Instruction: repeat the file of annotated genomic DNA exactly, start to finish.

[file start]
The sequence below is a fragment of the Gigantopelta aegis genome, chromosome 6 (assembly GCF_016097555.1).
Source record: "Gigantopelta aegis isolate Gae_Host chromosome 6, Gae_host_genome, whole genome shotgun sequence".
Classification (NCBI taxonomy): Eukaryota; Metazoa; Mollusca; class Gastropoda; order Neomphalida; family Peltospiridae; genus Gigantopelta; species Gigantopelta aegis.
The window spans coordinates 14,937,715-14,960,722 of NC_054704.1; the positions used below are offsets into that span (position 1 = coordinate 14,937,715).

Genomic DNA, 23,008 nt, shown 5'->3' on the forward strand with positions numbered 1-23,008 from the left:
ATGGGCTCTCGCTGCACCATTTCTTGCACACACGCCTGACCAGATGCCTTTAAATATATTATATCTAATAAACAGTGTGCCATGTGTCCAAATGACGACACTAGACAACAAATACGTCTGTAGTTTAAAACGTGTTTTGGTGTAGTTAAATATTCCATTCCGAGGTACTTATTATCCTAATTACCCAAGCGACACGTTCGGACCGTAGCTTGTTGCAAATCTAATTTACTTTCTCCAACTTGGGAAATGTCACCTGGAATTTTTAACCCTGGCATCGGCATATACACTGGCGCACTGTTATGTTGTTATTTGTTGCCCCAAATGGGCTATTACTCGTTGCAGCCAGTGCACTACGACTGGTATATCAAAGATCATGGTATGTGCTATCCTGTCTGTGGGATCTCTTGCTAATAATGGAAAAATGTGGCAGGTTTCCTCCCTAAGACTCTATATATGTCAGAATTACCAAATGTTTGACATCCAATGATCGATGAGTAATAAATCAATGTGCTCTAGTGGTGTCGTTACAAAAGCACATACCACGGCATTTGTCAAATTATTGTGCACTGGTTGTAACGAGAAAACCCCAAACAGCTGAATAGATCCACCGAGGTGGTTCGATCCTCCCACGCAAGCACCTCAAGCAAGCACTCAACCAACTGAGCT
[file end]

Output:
The sequence below is a fragment of the Gigantopelta aegis genome, chromosome 6 (assembly GCF_016097555.1).
Source record: "Gigantopelta aegis isolate Gae_Host chromosome 6, Gae_host_genome, whole genome shotgun sequence".
Classification (NCBI taxonomy): Eukaryota; Metazoa; Mollusca; class Gastropoda; order Neomphalida; family Peltospiridae; genus Gigantopelta; species Gigantopelta aegis.
The window spans coordinates 14,937,715-14,960,722 of NC_054704.1; the positions used below are offsets into that span (position 1 = coordinate 14,937,715).

Genomic DNA, 23,008 nt, shown 5'->3' on the forward strand with positions numbered 1-23,008 from the left:
ATGGGCTCTCGCTGCACCATTTCTTGCACACACGCCTGACCAGATGCCTTTAAATATATTATATCTAATAAACAGTGTGCCATGTGTCCAAATGACGACACTAGACAACAAATACGTCTGTAGTTTAAAACGTGTTTTGGTGTAGTTAAATATTCCATTCCGAGGTACTTATTATCCTAATTACCCAAGCGACACGTTCGGACCGTAGCTTGTTGCAAATCTAATTTACTTTCTCCAACTTGGGAAATGTCACCTGGAATTTTTAACCCTGGCATCGGCATATACACTGGCGCACTGTTATGTTGTTATTTGTTGCCCCAAATGGGCTATTACTCGTTGCAGCCAGTGCACTACGACTGGTATATCAAAGATCATGGTATGTGCTATCCTGTCTGTGGGATCTCTTGCTAATAATGGAAAAATGTGGCAGGTTTCCTCCCTAAGACTCTATATATGTCAGAATTACCAAATGTTTGACATCCAATGATCGATGAGTAATAAATCAATGTGCTCTAGTGGTGTCGTTACAAAAGCACATACCACGGCATTTGTCAAATTATTGTGCACTGGTTGTAACGAGAAAACCCCAAACAGCTGAATAGATCCACCGAGGTGGTTCGATCCTCCCACGCAAGCACCTCAAGCAAGCACTCAACCAACTGAGCT